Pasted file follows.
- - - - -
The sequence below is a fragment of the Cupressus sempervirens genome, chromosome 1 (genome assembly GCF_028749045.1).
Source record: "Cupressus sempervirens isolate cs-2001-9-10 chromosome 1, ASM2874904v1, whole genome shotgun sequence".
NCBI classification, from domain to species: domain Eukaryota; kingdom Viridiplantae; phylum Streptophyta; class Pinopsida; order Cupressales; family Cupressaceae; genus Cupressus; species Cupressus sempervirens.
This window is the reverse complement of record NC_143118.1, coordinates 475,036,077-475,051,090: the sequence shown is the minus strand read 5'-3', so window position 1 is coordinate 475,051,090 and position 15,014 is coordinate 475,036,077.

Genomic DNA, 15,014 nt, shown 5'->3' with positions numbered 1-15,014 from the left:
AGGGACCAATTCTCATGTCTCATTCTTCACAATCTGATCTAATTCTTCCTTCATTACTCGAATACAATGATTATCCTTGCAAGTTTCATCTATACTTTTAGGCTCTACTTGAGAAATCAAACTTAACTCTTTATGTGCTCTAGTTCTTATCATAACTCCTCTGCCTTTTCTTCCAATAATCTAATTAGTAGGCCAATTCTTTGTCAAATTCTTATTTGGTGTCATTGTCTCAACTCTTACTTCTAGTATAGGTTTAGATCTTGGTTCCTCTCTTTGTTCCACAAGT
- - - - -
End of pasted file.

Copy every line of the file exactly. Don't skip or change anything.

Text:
The sequence below is a fragment of the Cupressus sempervirens genome, chromosome 1 (genome assembly GCF_028749045.1).
Source record: "Cupressus sempervirens isolate cs-2001-9-10 chromosome 1, ASM2874904v1, whole genome shotgun sequence".
NCBI classification, from domain to species: domain Eukaryota; kingdom Viridiplantae; phylum Streptophyta; class Pinopsida; order Cupressales; family Cupressaceae; genus Cupressus; species Cupressus sempervirens.
This window is the reverse complement of record NC_143118.1, coordinates 475,036,077-475,051,090: the sequence shown is the minus strand read 5'-3', so window position 1 is coordinate 475,051,090 and position 15,014 is coordinate 475,036,077.

Genomic DNA, 15,014 nt, shown 5'->3' with positions numbered 1-15,014 from the left:
AGGGACCAATTCTCATGTCTCATTCTTCACAATCTGATCTAATTCTTCCTTCATTACTCGAATACAATGATTATCCTTGCAAGTTTCATCTATACTTTTAGGCTCTACTTGAGAAATCAAACTTAACTCTTTATGTGCTCTAGTTCTTATCATAACTCCTCTGCCTTTTCTTCCAATAATCTAATTAGTAGGCCAATTCTTTGTCAAATTCTTATTTGGTGTCATTGTCTCAACTCTTACTTCTAGTATAGGTTTAGATCTTGGTTCCTCTCTTTGTTCCACAAGT